Back to eIndia, it was great to see such a wide interest in ‘digital learning’ track. There were Principals from government schools and a few from private schools. Then there were some education entrepreneurs running a chain of schools, school administrators and a good number of senior administrative services officers from the numerous state and central government ministries. Did I forget to mention the horde of private sector companies which were enthusiastically presenting their offerings (mainly smartboards, digitised curriculum of various grades and quantitative test solutions for student learning outcomes). Oh..and there was a big american MNC with its 3D offerings! This surely could have been better! I was expecting much more from the private sector and to the least expected them to pay attention to the needs of schools that were being outlined during the discussions. But they chose to market their products and little else.
Alternatively, it was quite shocking to see principals and school administrators considering smartboard options for their schools. Now these are principals from the multitude of association (called Sanghatans) run chain of schools which cater to a vast majority of middle class parents in tier 1& 2 cities. Now, typically these schools do not have such surplus funds to go for these relatively expensive ICT tools and it isn’t difficult to see that these costs would get pushed on to the parents.
What was noticeable was a lack of focus on a underlying framework for the role of ICT in learning. Here is what I find could have been discussed at a greater length:
– The notion that one size fits all in ICT could be a fallacy. Customization of content needs to be explored and talked about. This I believe can bring grater benefits for the companies and much clear advantage to the schools to adopt to it. The current practice of a single large repository of content being licensed to schools is seriously flawed.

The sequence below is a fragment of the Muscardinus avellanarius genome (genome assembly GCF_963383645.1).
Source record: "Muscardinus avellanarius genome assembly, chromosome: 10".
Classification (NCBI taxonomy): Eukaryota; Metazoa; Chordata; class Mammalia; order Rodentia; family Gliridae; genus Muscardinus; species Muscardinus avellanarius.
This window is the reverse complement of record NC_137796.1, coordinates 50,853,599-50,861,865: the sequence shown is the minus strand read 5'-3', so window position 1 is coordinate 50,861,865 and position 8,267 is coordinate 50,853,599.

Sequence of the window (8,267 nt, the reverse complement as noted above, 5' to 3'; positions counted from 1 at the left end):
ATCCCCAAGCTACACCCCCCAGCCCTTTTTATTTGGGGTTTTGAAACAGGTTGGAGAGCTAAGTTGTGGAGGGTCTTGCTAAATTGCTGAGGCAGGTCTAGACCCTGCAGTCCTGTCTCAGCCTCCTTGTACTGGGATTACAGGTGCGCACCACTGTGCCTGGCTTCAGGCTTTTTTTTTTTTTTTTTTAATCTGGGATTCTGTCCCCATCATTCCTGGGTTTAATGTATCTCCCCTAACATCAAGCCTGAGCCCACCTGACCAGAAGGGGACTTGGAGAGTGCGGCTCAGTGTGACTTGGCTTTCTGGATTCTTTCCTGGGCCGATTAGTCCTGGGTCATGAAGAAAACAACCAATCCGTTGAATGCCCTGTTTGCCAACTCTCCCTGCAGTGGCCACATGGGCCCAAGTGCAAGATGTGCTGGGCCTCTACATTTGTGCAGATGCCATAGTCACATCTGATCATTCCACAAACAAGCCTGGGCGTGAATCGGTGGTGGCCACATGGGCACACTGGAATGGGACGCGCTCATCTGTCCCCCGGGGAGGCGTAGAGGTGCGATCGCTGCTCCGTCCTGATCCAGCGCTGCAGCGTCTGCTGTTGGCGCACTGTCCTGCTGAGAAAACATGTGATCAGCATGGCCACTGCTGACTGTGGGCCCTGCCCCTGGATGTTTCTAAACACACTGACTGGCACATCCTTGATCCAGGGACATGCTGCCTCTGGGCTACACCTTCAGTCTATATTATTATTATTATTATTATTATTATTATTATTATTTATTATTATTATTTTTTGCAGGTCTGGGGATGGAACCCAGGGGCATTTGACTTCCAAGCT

– The current orientation of the ICT tools isn’t quite conducive to a grater teacher-student interaction. At times it has been found to create confusion among the teachers in how to integrate it with her lesson plans and teaching approach. I’d like to argue that the newer ICT tools need to put “teacher” as a major design consideration!
– The ICT market in education today looks much like the great Indian bazaar lacking form and function. The chaos needs to be resolved. It isn’t a surprise that most schools implement ICT programs involving significant budget and human resources without any clear plan and goals to pursue. A role that eIndia like conference can play is to be a platform to bring these aspects in focus and help evolve defined structures. It could greatly benefit the school administrators if they had a methodical approach to assess their school’s ICT requirements and assess appropriate solutions to these requirements.
Having observed the developments in the Indian education sector at the government level and in the private sector, I find that the attention to the details is preventing the people in the sector from seeing the bigger picture. For a long time now the focus has been on the notion that ICT can ‘transform’ the way Indian classrooms look. Well, it can do only that if the larger roles of these new technology tools are not questioned. Towards this, the conference has been quite effective. What we do require is to assess whether these tools are indispensable, relevant or effective in improving the quality of learning. And as the common perception stands that these are important for effective learning then how much do we pay for it?
Source : Detail Talk
About the Author
Prateek works at Baya Labs. A skilled programmer, he is experienced in working on Free and Open Source platforms. He has worked on application development projects in life sciences. He is passionate about graphic designing and coding on open source platforms. At Baya Labs he has been developing open hardware based laboratory instruments. Contact him on Facebook